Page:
Content-Area Conversations: How to Plan Discussion-Based Lessons for Diverse Language Learners

Content-Area Conversations: How to Plan Discussion-Based Lessons for Diverse Language Learners

Content-Area Conversations: How to Plan Discussion-Based Lessons for Diverse Language Learners

Content-Area Conversations: How to Plan Discussion-Based Lessons for Diverse Language Learners

Synopsis

Teachers across the country are seeking ways to make their multicultural classrooms come alive with student talk about content. Content-Area Conversations: How to Plan Discussion-Based Lessons for Diverse Language Learners is a practical, hands-on guide to creating and managing environments that spur sophisticated levels of student communication, both oral and written.

Excerpt

As so often happens when writing a book, we encountered a new study along the way that echoed many of the concerns we were writing about. The Longitudinal Immigrant Student Adaptation Study, led by Carola and Marcelo Suárez-Oroczo and Irina Todorova (2008), followed the academic and personal lives of more than 400 new arrivals to the United States for five years as they moved through middle and high school. Their findings were predictable to any who have dedicated their professional lives to these most hopeful students: that proficiency in English was the best predictor of academic achievement. This is no surprise considering that our measures of academic achievement are overwhelmingly in English. Sadly, over the course of the five-year study, more than two-thirds of the participants saw their grade point averages (GPAs) steadily decline.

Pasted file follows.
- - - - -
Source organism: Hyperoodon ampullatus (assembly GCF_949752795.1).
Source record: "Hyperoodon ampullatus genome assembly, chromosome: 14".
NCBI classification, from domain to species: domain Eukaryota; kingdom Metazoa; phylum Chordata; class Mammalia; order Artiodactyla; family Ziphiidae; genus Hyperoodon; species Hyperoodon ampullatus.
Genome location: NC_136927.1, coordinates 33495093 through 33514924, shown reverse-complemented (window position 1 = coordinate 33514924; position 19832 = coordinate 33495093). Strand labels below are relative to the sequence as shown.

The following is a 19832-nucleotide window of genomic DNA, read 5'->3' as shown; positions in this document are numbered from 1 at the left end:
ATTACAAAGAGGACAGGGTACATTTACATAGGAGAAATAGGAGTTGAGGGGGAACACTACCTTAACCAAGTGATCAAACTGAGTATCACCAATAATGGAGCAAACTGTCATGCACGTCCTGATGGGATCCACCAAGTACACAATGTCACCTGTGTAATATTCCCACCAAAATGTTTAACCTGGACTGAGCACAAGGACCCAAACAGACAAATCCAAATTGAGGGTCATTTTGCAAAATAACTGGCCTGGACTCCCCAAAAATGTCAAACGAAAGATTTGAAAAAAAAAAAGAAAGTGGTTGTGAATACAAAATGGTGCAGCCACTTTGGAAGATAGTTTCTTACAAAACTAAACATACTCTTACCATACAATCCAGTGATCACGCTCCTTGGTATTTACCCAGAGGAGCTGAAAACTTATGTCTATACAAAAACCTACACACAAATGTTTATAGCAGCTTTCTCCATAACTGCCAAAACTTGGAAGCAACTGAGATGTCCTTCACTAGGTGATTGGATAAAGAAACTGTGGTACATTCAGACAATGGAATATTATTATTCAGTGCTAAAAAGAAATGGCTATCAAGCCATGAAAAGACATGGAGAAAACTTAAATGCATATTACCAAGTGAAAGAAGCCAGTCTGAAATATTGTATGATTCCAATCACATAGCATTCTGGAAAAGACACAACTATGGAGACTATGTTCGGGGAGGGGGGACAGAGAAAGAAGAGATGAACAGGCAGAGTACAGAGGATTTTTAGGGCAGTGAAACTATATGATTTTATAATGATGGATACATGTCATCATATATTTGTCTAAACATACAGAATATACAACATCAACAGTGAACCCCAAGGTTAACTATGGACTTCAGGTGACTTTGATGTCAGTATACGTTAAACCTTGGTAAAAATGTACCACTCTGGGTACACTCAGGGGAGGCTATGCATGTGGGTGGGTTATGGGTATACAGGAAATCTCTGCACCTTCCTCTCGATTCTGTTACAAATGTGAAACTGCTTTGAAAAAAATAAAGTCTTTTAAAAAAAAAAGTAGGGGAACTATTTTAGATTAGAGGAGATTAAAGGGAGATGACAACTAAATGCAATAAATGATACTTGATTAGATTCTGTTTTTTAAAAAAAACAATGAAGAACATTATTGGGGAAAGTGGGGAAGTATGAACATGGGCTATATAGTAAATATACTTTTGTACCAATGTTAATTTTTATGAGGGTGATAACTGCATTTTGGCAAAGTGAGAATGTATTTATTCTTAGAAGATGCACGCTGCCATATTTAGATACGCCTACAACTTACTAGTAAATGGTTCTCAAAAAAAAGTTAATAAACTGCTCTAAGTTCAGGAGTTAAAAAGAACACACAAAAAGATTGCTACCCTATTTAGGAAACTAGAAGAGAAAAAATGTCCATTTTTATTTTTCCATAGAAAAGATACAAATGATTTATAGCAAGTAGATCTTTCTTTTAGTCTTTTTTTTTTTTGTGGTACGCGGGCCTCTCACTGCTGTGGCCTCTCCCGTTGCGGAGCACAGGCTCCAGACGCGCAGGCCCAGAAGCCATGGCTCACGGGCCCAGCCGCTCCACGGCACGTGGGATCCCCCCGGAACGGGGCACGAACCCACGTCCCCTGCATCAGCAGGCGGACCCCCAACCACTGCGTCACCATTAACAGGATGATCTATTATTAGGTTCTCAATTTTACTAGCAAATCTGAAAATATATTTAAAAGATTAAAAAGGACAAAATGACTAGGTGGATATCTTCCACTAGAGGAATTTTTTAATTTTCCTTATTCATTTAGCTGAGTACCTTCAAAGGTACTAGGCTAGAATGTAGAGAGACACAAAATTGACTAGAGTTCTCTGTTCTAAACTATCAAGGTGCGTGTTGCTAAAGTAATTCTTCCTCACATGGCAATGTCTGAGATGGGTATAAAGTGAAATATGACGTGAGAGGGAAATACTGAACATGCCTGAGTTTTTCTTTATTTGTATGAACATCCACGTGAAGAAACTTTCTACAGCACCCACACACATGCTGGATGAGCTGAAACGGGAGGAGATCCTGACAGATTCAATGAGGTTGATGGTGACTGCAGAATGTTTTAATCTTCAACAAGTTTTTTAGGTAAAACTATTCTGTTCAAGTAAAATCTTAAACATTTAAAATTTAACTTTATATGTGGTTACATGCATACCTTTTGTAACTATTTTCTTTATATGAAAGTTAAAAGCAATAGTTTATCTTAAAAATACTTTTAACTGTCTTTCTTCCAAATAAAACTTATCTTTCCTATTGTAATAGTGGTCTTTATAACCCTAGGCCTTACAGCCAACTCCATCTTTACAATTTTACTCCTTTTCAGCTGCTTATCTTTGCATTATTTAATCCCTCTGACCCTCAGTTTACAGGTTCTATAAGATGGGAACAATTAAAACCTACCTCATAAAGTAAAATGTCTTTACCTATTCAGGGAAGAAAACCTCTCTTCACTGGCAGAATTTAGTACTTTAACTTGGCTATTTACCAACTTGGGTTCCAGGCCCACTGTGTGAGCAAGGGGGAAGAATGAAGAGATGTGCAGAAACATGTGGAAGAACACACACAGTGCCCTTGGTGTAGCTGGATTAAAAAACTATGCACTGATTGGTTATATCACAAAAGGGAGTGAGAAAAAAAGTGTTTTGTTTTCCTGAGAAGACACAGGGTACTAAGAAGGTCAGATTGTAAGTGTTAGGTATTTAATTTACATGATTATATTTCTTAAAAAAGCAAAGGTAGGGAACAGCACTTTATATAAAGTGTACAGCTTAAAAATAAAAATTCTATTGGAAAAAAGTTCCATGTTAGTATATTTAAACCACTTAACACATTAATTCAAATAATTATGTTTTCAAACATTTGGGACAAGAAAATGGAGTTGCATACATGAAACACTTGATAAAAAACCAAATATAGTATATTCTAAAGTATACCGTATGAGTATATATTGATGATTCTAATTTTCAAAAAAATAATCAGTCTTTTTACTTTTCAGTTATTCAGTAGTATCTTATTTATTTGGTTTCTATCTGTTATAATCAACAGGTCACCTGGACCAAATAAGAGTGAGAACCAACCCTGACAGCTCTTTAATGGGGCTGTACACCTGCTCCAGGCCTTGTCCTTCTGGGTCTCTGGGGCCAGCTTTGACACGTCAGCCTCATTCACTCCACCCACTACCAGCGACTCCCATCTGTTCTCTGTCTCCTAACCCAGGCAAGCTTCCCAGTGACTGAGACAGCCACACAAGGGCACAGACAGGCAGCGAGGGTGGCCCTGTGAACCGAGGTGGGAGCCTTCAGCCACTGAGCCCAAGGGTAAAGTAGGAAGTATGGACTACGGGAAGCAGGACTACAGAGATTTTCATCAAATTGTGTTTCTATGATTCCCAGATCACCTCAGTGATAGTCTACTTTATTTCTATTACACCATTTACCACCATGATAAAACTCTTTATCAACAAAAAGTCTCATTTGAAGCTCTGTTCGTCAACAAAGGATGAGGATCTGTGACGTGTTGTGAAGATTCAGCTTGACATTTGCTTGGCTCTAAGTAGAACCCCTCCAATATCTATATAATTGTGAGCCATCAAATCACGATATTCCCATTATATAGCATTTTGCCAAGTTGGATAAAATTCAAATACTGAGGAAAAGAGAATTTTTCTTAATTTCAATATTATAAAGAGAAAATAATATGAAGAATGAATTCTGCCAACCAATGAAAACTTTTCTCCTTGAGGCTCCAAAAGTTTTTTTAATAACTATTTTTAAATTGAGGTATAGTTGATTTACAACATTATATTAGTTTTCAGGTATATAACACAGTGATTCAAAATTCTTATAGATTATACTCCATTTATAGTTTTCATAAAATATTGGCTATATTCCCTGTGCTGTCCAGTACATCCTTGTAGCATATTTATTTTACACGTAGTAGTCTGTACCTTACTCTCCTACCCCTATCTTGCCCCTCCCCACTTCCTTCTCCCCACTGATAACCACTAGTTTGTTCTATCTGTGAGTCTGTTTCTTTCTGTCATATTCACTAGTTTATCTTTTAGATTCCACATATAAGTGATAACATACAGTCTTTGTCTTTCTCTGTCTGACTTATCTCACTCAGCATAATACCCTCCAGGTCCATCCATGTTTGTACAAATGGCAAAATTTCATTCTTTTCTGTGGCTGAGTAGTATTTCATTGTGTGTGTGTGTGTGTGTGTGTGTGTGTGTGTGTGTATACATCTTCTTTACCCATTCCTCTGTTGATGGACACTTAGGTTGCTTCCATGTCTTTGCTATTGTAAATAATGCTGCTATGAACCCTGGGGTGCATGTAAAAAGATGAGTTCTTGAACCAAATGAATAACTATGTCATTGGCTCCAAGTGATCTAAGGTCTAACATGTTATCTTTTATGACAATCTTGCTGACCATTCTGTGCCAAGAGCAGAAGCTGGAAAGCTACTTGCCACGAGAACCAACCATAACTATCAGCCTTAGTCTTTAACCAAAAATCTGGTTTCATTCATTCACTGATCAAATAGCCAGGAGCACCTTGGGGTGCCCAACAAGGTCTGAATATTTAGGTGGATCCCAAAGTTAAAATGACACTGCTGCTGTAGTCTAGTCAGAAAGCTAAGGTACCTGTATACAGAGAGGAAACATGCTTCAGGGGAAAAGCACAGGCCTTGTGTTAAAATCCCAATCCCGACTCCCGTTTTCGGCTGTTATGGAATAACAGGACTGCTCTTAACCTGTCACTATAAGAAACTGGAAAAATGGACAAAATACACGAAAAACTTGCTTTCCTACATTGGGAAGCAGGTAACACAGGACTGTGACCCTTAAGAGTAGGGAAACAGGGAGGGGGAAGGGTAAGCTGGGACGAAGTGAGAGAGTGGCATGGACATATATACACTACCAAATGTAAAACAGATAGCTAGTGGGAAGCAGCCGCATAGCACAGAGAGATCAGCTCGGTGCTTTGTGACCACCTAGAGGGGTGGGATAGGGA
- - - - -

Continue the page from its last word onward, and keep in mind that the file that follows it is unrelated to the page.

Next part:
This study resonated with us for other reasons as well. The researchers found that social engagement with teachers and peers, as well as students’ cognitive inquisitiveness, played a significant role (30 percent of the variance in GPA) in achievement. The good news is that we as teachers have the means to promote the mental and relational connections necessary for learning. Our most effective tool is the talk we foster in our classrooms. We’re not referring to the social chatter of peers making plans for after school (it seems as though that blossoms almost without our help!), nor do we mean the sound of our own voices filling the air. We mean the learning discourse—the backand-forth discussion of ideas that deepens understanding.

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